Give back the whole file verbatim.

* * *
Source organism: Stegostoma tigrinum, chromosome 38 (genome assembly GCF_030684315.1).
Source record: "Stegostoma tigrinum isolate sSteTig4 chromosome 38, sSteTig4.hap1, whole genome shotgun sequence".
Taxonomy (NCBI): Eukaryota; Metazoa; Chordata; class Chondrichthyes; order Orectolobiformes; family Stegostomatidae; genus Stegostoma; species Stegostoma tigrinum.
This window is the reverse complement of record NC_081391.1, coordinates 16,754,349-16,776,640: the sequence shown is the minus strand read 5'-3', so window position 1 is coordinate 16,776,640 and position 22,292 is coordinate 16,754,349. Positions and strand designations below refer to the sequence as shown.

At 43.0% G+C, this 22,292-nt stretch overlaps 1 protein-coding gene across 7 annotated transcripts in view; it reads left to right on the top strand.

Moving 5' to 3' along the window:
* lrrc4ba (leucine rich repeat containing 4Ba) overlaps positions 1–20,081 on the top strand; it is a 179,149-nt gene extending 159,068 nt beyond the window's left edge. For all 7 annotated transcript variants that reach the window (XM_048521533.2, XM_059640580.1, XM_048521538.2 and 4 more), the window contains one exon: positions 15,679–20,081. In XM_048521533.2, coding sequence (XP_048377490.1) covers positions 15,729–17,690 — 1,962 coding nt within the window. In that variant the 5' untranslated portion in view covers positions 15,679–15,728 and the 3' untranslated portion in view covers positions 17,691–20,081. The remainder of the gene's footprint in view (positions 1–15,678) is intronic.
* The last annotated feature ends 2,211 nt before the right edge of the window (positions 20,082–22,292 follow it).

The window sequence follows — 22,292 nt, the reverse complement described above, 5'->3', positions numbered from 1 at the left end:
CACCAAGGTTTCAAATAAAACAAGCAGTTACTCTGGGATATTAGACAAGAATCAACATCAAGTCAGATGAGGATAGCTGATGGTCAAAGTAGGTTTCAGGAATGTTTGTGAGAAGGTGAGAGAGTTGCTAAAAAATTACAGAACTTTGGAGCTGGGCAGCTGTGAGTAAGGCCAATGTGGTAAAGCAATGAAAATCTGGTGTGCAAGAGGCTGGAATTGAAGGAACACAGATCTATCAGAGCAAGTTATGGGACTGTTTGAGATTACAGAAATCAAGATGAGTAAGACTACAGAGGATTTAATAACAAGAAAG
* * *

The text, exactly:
Source organism: Stegostoma tigrinum, chromosome 38 (genome assembly GCF_030684315.1).
Source record: "Stegostoma tigrinum isolate sSteTig4 chromosome 38, sSteTig4.hap1, whole genome shotgun sequence".
Taxonomy (NCBI): Eukaryota; Metazoa; Chordata; class Chondrichthyes; order Orectolobiformes; family Stegostomatidae; genus Stegostoma; species Stegostoma tigrinum.
This window is the reverse complement of record NC_081391.1, coordinates 16,754,349-16,776,640: the sequence shown is the minus strand read 5'-3', so window position 1 is coordinate 16,776,640 and position 22,292 is coordinate 16,754,349. Positions and strand designations below refer to the sequence as shown.

At 43.0% G+C, this 22,292-nt stretch overlaps 1 protein-coding gene across 7 annotated transcripts in view; it reads left to right on the top strand.

Moving 5' to 3' along the window:
* lrrc4ba (leucine rich repeat containing 4Ba) overlaps positions 1–20,081 on the top strand; it is a 179,149-nt gene extending 159,068 nt beyond the window's left edge. For all 7 annotated transcript variants that reach the window (XM_048521533.2, XM_059640580.1, XM_048521538.2 and 4 more), the window contains one exon: positions 15,679–20,081. In XM_048521533.2, coding sequence (XP_048377490.1) covers positions 15,729–17,690 — 1,962 coding nt within the window. In that variant the 5' untranslated portion in view covers positions 15,679–15,728 and the 3' untranslated portion in view covers positions 17,691–20,081. The remainder of the gene's footprint in view (positions 1–15,678) is intronic.
* The last annotated feature ends 2,211 nt before the right edge of the window (positions 20,082–22,292 follow it).

The window sequence follows — 22,292 nt, the reverse complement described above, 5'->3', positions numbered from 1 at the left end:
CACCAAGGTTTCAAATAAAACAAGCAGTTACTCTGGGATATTAGACAAGAATCAACATCAAGTCAGATGAGGATAGCTGATGGTCAAAGTAGGTTTCAGGAATGTTTGTGAGAAGGTGAGAGAGTTGCTAAAAAATTACAGAACTTTGGAGCTGGGCAGCTGTGAGTAAGGCCAATGTGGTAAAGCAATGAAAATCTGGTGTGCAAGAGGCTGGAATTGAAGGAACACAGATCTATCAGAGCAAGTTATGGGACTGTTTGAGATTACAGAAATCAAGATGAGTAAGACTACAGAGGATTTAATAACAAGAAAG